The teacher Walter Hill participates Out of Competition in 79th Venice Film Festival with dead for a dollara classic western that marks the Long Beach director’s return to the genre from the days of wild beakdated 1995.”In a way, it’s like I’ve only done westerns my whole career – Hill said at a press conference – I’m in love with this historical period, I like working with the right actors on horseback in magnificent natural places like the ones where we shot the film, around Santa Fe. The western is a genre for which there is now a universal mythopoeic. You Italians know it well, after all it was the country that invented the spaghetti western“
The film tells the story of the bounty hunter Max Borlundperformed by the double Oscar winner Christopher Waltzwho is hired by a wealthy man to travel to Mexico to retrieve his wife Rachel (Rachel Brosnahan), apparently kidnapped and held hostage. And as if the mission wasn’t dangerous enough, Joe Cribbens (Willem Dafoe), his former rival, is on his trail.
“Walter showed me the script and we talked about the role – Waltz said – It was a very simple and pleasant collaboration, like that of a teacher and an apprentice who, little by little, they understand each other and become friends. Working in these conditions is certainly the dream of any actor. Everyone on set worked hard to bring Walter’s vision to the screen.”
The film also marks a reunion for Walter Hill and Willem Dafoewho had not worked together since streets of firefrom 1984: “Walter and I worked together on this film almost forty years ago – remembers Dafoe – it was my first film produced by a Hollywood studio. Somehow I owe my whole career to Walter. Finding him after all these years was wonderful“.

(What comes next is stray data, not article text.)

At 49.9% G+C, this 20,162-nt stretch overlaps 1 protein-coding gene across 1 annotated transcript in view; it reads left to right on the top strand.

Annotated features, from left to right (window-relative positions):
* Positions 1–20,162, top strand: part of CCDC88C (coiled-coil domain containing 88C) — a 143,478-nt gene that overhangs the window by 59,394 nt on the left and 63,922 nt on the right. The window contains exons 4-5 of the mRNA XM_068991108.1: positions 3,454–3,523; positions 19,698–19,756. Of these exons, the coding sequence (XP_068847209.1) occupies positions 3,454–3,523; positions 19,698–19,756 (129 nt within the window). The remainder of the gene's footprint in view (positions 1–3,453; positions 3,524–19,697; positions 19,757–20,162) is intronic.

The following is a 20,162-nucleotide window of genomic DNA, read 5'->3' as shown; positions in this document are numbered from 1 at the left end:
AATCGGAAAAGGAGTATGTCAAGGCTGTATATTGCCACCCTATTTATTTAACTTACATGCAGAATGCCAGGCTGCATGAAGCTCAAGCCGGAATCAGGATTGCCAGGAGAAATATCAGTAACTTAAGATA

While drawing inspiration from genre classics of the past, Hill aimed for a more modern take on the western. This aspect is especially noticeable in the character played by Rachel Brosnahan: “Walter and I had a great discussion about Rachel – said the main actress of the series The Fantastic Mrs. Maisel – he explained to me that he wanted to break some of the most classic rules of the genre, especially in the approach to my character. I am convinced that all great stories start with the construction of great characters and, in this case, I could not ask for anything better. There’s one scene in particular that made me fall in love with Rachel.in which she manages to be both vulnerable and manipulative, a dynamic I’ve never seen explored in this way in a Western”.
Hill has been working away from the studio system for some time, with very low budgets that impose significant production limits. “We shot Dead For A Dollar in twenty-five days – explained the director – I used all the tricks of the trade that I know, especially in the camera movements, to make the dimensions of the story and the staging worthy of the epic of the genre. Initially, I wanted to shoot the whole film with the camera in my hand., but we literally couldn’t afford the right cameras for this style. In these cases, you are bound to make the best of the situation you are facing. Thanks to the commitment of all my collaborators, behind and in front of the camera, I think I was able to make the best possible film given the constraints we had to face.“.
The director concluded by reflecting on the very nature of Western cinema and what he was trying to achieve by telling this story: “Narratively speaking, westerns have few surprises: we immediately understand what will be the end of the story, it is rare to see twists and writing tricks to deceive the viewer. These are stories based on dramatic fatality. The characters are defined by their choices and the ethical codes they decide to follow. I am also convinced that every good story always ends in a tear, even if we are talking about a comedy. This is why the finale deliberately has a strongly melancholic and nostalgic soul, with legends that tell us how the life of the protagonists continues after the end of the film until the end of their days”.
HERE ALL THE ARTICLES, INTERVIEWS AND REVIEWS OF VENICE 79
Photo: Kate Green/Getty Images
© COPYRIGHT RESERVED